Is this a viable application for radio frequency identification technology?
That’s a very interesting question—and, frankly, one to which I have not previously given a lot of thought. I think the short answer would be “no,” unfortunately. Safeguarding a patient’s privacy requires more than just technology. It necessitates a set of procedures or guidelines that must be adhered to by staff members and enforced by health-care administrators. But RFID could help.
HIPAA, for those unaware of it, is the Health Insurance Portability and Accountability Act of 1996, which was passed in the United States to address problems that occur when people switch from one insurer to another upon changing jobs. The act included a privacy rule designed to allow the portability of patient records, while ensuring that the sensitive nature of that information was respected and protected. Most of us treated by physicians in this country must sign a document allowing the caregiving organization to share health information with our insurance company.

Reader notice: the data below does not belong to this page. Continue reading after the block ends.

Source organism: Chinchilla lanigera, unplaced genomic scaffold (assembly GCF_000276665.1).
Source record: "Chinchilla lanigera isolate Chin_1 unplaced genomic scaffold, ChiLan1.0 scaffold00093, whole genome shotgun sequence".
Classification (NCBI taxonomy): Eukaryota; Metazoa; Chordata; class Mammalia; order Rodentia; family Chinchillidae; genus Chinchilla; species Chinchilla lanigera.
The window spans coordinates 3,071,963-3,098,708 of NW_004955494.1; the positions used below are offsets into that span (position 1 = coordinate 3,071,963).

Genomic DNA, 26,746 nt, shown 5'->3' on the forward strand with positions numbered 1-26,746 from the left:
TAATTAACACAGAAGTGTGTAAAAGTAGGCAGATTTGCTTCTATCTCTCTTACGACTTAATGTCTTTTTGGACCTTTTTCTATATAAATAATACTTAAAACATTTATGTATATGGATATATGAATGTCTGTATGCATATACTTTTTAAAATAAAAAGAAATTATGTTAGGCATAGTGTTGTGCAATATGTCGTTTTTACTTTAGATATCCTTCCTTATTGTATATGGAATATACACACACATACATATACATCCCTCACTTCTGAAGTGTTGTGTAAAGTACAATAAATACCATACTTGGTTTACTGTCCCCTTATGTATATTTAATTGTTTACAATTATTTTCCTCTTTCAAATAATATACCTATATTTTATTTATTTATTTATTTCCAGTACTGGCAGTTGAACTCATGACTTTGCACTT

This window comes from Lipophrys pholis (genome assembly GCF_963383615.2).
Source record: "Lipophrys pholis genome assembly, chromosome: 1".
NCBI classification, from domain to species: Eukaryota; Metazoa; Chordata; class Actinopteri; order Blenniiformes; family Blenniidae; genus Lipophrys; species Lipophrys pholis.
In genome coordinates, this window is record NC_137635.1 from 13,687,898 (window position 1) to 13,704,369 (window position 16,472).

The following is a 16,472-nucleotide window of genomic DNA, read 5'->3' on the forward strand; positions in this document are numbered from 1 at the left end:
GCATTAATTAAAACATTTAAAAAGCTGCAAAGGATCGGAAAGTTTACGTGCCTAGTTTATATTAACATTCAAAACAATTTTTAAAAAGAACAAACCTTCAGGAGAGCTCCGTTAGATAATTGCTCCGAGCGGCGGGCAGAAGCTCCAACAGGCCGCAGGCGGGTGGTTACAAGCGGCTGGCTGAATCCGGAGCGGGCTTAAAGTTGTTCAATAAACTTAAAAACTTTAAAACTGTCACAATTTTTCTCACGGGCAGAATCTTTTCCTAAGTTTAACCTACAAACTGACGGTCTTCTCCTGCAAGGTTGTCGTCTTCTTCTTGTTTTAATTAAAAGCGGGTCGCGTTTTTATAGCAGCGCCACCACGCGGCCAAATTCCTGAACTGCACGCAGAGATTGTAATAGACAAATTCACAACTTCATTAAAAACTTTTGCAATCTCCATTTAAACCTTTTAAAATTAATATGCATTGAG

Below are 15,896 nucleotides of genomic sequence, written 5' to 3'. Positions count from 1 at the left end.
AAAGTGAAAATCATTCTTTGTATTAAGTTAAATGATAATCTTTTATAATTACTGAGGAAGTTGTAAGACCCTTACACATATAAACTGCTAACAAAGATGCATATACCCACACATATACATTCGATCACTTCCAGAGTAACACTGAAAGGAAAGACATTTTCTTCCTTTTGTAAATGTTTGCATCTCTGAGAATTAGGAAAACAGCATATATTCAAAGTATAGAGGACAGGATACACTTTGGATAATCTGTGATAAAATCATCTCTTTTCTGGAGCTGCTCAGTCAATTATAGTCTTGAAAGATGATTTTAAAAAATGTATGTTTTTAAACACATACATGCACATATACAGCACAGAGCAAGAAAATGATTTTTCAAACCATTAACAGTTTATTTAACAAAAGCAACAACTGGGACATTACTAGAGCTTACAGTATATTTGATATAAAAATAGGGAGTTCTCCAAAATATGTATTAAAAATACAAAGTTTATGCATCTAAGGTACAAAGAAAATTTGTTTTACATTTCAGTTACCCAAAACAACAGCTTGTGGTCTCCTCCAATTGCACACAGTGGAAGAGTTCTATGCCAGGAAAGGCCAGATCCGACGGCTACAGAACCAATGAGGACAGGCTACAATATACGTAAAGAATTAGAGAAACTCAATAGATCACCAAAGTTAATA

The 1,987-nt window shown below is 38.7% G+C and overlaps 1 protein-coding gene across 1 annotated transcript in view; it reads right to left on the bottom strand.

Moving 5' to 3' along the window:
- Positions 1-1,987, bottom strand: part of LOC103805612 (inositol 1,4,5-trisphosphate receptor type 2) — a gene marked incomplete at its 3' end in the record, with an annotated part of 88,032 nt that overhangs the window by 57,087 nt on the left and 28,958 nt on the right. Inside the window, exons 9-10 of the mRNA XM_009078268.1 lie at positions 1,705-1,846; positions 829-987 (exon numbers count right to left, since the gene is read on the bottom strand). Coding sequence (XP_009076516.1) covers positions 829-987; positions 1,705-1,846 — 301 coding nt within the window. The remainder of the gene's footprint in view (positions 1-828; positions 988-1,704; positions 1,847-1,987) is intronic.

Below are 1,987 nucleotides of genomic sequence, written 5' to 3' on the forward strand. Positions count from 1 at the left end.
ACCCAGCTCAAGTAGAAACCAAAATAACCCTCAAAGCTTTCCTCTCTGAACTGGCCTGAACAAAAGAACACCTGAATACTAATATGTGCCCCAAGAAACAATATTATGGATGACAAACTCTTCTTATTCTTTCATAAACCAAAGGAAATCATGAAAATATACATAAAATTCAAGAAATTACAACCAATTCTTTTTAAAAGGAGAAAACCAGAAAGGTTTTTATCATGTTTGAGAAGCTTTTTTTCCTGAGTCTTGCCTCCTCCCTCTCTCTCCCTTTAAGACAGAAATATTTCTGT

RFID could be made part of the system of managing health-care records, by giving each patient an RFID card containing a random serial number on it, linked to his or her personal electronic health records within the hospital. When someone is moved from one department to another for treatment, the card could be used to identify that individual. Currently, data is often collected at many points within a medical facility, which gives more people access to the information and expands the potential for a confidentiality breach.
Another way in which RFID could help is by securing access to data. If someone walks away from a workstation, unauthorized personnel could access confidential health records. By requiring doctors and nurses to sign in using an RFID-enabled badge, and by locking the workstation when they walk away (sonar or infrared could be utilized to determine whether or not someone was at the station), a hospital could greatly reduce the chances of that information being accessed by unauthorized parties.
If any of our readers know of other ways in which RFID technology might help to ensure HIPAA compliance, please post information about it below.
—Mark Roberti, Founder and Editor, RFID Journal